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Exploring the Family Tree of the Strawberry


The season's first home-grown strawberry is seldom the best because of the temptation to pick it slightly under-ripe. But once strawberries start ripening faster than you can eat them, they are all delectable. Even the yield of a small backyard patch is respectable, with about a quart for every square foot.

Two centuries ago, strawberries were delicacies harvested almost exclusively from the wild. In eastern North America, the small, aromatic Virginia strawberry could be plucked from among grasses of open meadows.

On the Pacific coast, large mild-flavored Chilean strawberries blanketed sand dunes and coastal mountains from Alaska through South America. Throughout the Northern Hemisphere grows yet another species, the alpine strawberry, small but very tasty. And finally we have the musk strawberry from northern Europe, a soft, pale pink with essences of pineapple and raspberry.

Today's strawberry is a hybrid. One parent is the Virginia strawberry, which had been introduced into a few European gardens in the early 17th century. The other is a Chilean strawberry.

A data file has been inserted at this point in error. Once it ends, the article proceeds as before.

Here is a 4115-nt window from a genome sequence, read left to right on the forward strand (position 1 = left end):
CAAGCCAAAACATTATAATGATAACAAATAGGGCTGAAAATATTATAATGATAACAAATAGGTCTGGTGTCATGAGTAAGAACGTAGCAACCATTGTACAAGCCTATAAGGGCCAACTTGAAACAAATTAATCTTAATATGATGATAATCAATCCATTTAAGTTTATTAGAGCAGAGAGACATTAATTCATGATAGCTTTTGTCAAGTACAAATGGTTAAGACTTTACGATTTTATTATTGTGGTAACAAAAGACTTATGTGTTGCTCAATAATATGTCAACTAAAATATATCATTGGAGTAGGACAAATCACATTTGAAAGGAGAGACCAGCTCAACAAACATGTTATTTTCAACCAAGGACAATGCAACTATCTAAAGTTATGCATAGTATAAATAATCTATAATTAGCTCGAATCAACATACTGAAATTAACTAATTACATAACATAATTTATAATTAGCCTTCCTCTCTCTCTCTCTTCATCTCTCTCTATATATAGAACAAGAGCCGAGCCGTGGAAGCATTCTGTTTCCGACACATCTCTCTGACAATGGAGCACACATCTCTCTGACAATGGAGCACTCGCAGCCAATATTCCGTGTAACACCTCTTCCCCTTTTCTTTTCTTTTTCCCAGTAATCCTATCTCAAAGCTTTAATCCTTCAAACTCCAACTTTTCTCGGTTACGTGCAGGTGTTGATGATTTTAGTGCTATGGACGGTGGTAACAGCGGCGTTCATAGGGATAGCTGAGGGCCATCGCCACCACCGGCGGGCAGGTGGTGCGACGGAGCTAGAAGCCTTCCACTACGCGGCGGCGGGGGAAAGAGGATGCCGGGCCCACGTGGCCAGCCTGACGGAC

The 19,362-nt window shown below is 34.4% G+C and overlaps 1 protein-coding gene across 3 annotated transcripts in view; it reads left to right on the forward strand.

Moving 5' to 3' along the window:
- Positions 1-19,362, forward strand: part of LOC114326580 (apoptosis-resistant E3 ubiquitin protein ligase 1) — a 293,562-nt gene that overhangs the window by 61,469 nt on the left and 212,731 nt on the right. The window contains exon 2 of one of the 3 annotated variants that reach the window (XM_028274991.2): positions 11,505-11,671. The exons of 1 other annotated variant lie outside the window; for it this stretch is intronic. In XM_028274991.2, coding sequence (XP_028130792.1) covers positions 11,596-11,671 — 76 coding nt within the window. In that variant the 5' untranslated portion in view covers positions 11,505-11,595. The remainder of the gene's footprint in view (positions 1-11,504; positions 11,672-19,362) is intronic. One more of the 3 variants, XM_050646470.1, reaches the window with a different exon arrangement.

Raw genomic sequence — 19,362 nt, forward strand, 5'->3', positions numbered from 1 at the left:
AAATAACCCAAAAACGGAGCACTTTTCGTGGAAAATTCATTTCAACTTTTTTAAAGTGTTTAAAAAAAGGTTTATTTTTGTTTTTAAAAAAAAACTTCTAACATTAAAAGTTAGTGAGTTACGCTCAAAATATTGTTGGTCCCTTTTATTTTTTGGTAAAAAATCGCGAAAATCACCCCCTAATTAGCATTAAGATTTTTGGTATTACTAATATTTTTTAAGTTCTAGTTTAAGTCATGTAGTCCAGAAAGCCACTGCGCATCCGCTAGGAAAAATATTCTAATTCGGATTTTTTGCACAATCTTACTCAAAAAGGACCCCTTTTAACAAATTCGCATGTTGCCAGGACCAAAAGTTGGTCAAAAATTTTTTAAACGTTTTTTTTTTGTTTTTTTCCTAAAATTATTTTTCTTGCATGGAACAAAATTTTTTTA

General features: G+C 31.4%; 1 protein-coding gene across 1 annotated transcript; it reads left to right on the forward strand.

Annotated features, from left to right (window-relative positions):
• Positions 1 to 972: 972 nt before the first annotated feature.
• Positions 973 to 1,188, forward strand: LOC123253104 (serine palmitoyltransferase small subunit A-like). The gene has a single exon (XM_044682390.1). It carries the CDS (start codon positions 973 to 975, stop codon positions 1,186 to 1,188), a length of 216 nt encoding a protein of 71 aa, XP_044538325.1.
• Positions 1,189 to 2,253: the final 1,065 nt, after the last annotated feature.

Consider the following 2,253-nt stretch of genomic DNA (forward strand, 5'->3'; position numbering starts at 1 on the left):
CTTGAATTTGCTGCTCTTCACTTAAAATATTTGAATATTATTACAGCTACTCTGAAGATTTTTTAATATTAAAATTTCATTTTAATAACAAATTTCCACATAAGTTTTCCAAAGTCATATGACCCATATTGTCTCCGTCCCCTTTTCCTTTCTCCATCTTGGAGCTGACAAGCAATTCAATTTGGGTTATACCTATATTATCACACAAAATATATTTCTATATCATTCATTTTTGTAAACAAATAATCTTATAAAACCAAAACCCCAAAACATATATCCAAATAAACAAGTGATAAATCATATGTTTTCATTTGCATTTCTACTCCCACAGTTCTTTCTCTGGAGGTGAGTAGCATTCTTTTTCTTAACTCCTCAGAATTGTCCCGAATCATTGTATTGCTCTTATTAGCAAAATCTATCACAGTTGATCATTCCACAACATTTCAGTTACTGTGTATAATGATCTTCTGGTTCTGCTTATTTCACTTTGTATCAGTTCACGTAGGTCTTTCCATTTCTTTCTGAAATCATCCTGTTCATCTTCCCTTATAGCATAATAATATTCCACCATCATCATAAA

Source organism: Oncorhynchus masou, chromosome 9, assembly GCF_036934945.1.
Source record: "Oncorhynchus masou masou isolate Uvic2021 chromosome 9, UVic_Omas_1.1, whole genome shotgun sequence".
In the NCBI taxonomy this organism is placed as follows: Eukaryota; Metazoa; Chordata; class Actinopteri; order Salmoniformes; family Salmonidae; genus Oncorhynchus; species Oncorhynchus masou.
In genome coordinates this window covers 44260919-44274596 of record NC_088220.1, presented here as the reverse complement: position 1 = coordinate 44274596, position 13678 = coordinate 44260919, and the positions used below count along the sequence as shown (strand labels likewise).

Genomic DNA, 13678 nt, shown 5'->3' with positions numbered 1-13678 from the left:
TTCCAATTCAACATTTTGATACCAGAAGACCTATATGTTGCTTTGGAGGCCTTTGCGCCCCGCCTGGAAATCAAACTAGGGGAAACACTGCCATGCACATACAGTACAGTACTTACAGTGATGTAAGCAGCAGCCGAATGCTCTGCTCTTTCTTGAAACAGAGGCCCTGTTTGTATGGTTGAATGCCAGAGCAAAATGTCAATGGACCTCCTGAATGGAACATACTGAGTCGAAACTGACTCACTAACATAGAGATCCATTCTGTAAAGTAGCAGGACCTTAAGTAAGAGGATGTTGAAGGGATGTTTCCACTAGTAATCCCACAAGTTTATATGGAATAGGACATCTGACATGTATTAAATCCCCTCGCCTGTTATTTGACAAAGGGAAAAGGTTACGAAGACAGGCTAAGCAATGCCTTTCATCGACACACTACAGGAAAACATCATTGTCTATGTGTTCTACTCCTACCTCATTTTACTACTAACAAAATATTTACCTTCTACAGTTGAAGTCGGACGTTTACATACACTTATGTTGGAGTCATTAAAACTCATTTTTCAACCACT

In the early part of the 18th century, a French army captain stationed in Concepcion, Chile, nursed five strawberry plants on the long boat voyage back to France. It was in a garden near Brest, France, that the two species, one from North America, one from South America, happened to be planted together and hybridized by chance. By the early part of the 19th century, breeders were deliberately hybridizing them.

Wild strawberries take care of themselves, providing fruit to those who seek them out. But care is needed to bring out the best in cultivated strawberries. Give these plants a site with well-drained soil enriched with plenty of compost and in full sun. Once a bed is established, remove old plants and thin out young plants to 8 inches apart each spring.

Some historians contend that the name "strawberry" comes from the plants' habit of strewing themselves all over the place. Other experts claim straw, the traditional mulch, is the source of the name.

At any rate, mulching is an especially good practice for strawberries, keeping the ground cool and moist, suppressing weeds and providing a soft, clean cushion for the ripening gems.

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